LSAT Prep Options: LSATMax

LSATMaxWe’re excited to initiate a series of interviews with various LSAT prep companies, exploring their approach and getting some tips for success. (If you’d like to be featured, let me know.)

Today, we’re talking with LSATMax, a course by Harvard Law grads that you can get right from the Apple App Store.

Find out more below! (Oh, and because our readers are awesome, you can try the full LSATMax course for free. Just scroll down for details.)

Could you talk a bit about LSATMax: What’s your philosophy? What type of instruction do you offer? How are you different from other LSAT prep courses? 

Current LSAT prep courses have three main vices: they are outdated, inefficient, and, the kicker, they are overpriced. These are three characteristics that tie most LSAT prep courses together, save LSATMax. 

Our philosophy is to use the latest technology to break down not only the financial barrier to LSAT prep, but the geographical one as well.

Access to high-quality LSAT prep should not be limited to those students who can afford to shell out $1000+ and who happen to live in select urban areas that actually have high-quality in-class prep options. What about all those students who don’t live in big cities and who don’t have money trees growing in their backyards?

With LSATMax, we offer access to affordable, high-quality LSAT prep anywhere you are.

How are we able to do this? We are an app! We’re talking about an app that helps you prep for the LSAT. The LSATMax app is just like Angry Birds. That is, if Angry Birds was an exceptional LSAT prep course. But, really, it’s simple: LSATMax is better, cheaper and more convenient.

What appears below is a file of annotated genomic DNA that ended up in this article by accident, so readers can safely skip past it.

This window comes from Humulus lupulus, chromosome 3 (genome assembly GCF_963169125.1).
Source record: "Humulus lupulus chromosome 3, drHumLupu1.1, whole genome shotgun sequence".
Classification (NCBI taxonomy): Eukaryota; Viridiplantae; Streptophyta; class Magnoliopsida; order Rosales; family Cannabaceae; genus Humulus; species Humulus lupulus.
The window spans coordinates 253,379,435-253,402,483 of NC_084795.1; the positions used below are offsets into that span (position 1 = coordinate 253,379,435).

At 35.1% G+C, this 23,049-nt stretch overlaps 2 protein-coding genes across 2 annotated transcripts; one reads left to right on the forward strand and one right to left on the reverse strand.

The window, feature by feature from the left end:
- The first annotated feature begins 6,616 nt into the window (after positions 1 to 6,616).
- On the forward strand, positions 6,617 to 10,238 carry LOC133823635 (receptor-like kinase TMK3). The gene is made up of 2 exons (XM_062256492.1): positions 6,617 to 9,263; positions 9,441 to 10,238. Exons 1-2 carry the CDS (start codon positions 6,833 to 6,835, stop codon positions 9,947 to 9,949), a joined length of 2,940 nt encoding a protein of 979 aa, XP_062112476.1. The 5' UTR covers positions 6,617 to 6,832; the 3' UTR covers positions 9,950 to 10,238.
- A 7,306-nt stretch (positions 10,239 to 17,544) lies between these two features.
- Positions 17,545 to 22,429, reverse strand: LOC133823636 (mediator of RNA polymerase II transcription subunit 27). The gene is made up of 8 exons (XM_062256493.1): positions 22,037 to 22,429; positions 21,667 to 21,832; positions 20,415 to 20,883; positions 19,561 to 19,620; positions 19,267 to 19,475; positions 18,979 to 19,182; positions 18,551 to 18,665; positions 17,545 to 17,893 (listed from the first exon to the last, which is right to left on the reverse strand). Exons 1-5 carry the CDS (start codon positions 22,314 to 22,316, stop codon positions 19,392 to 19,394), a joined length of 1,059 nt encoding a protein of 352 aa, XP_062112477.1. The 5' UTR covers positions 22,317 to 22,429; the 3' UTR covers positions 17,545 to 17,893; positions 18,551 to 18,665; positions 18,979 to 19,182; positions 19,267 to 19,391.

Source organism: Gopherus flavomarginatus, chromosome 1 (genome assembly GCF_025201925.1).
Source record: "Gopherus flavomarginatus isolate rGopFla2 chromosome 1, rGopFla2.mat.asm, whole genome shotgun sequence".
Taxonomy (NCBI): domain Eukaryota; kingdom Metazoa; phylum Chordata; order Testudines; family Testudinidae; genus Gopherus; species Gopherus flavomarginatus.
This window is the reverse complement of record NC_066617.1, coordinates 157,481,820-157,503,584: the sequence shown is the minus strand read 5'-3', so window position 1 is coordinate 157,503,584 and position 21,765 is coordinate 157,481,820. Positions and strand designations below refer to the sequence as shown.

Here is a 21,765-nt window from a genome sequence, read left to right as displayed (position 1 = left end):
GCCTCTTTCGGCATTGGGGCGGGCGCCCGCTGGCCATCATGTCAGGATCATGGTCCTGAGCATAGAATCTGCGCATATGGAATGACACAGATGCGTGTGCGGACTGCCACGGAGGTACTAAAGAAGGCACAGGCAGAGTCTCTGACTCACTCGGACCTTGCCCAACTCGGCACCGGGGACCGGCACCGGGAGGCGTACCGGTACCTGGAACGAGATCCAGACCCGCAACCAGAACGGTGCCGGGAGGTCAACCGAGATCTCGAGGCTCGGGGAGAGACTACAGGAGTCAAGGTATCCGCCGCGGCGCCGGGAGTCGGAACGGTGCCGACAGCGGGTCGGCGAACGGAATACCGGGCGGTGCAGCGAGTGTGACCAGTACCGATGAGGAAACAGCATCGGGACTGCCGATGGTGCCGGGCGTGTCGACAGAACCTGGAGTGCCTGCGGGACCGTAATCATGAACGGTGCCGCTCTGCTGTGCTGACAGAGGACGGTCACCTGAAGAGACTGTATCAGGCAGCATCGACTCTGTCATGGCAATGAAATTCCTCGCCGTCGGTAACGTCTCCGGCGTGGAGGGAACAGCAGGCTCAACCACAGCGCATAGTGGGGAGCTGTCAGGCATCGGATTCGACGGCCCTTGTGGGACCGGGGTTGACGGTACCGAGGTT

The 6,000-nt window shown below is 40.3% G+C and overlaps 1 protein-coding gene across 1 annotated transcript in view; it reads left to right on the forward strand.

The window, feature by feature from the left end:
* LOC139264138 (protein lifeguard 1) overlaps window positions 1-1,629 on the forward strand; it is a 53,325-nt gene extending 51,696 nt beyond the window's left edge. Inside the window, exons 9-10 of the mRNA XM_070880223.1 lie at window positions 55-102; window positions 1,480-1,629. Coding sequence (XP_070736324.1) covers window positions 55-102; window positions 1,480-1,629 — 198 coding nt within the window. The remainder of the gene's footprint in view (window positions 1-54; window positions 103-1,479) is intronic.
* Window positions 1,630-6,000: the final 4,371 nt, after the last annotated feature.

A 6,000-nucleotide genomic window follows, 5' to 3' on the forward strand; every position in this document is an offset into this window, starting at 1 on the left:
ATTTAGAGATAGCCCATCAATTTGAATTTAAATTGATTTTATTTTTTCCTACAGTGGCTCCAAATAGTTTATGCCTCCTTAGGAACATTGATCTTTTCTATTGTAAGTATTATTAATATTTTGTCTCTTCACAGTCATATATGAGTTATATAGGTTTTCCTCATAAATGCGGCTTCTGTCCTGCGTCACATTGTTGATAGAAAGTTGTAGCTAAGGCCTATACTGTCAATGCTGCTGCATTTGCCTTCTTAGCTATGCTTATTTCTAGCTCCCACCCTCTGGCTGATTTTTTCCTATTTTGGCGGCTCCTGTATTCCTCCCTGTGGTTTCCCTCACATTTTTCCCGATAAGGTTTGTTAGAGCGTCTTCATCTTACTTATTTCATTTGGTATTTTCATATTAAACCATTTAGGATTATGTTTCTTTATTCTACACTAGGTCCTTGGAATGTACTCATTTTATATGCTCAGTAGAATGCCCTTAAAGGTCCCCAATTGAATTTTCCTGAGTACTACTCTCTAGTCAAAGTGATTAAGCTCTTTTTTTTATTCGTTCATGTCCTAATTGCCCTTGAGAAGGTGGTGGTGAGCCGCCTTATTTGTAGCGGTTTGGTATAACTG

How are we better? All of our content was created by Harvard Law School alumni and delivered by instructors who scored in the 99th percentile on the LSAT.

Cheaper? The LSATMax full course is just $499 (on sale for $249 until 1/18).

More convenient? Because let’s be honest, convenience is key in our high-pressure, short-on-time world. Every student is different: some students are night owls while some are early birds. What makes us more convenient than other LSAT courses is that we don’t place any time constraints on our students.

At LSATMax, our students are in complete control of their LSAT prep experience.

Each LSATMax student can go at his or her own pace.

  • They don’t have to feel rushed or held back by the pace of the entire class.
  • They decide when is best for them to listen to each lesson, and whether they’d like to repeat the lesson or move on.
  • They have the control to pause the lesson and continue again when they are ready.
  • They can watch and listen to our whiteboard video lessons in any time zone and for any amount of time that they’d like.

Also, no Internet access is required to use LSATMax, so our students have the added benefit of literally studying wherever they want!

Not only do students worldwide have access to our course, but they also have access for life. Again, we do not believe in limiting our students’ access to the course. With LSATMax, students don’t have to feel rushed.

You only have to pay once for LSATMax and that gives you access until YOU are done studying for the LSAT.

The app also tracks your progress, so that you know exactly what areas you still need to work on. So in summary, LSATMax acts as your personal LSAT trainer.

What type of student is most likely to benefit from taking an LSATMax course?

Though it may seem like we’re cheating with this answer, we’d have to say every student interested in maximizing his or her LSAT score would benefit from using LSATMax, especially because the app is FREE to download and includes a lot of free content. We stand behind our course, and that’s why we offer free content when you download our app. We want all students to see firsthand what we have to offer.

  • Students who are looking for a comprehensive LSAT prep course can purchase our full course.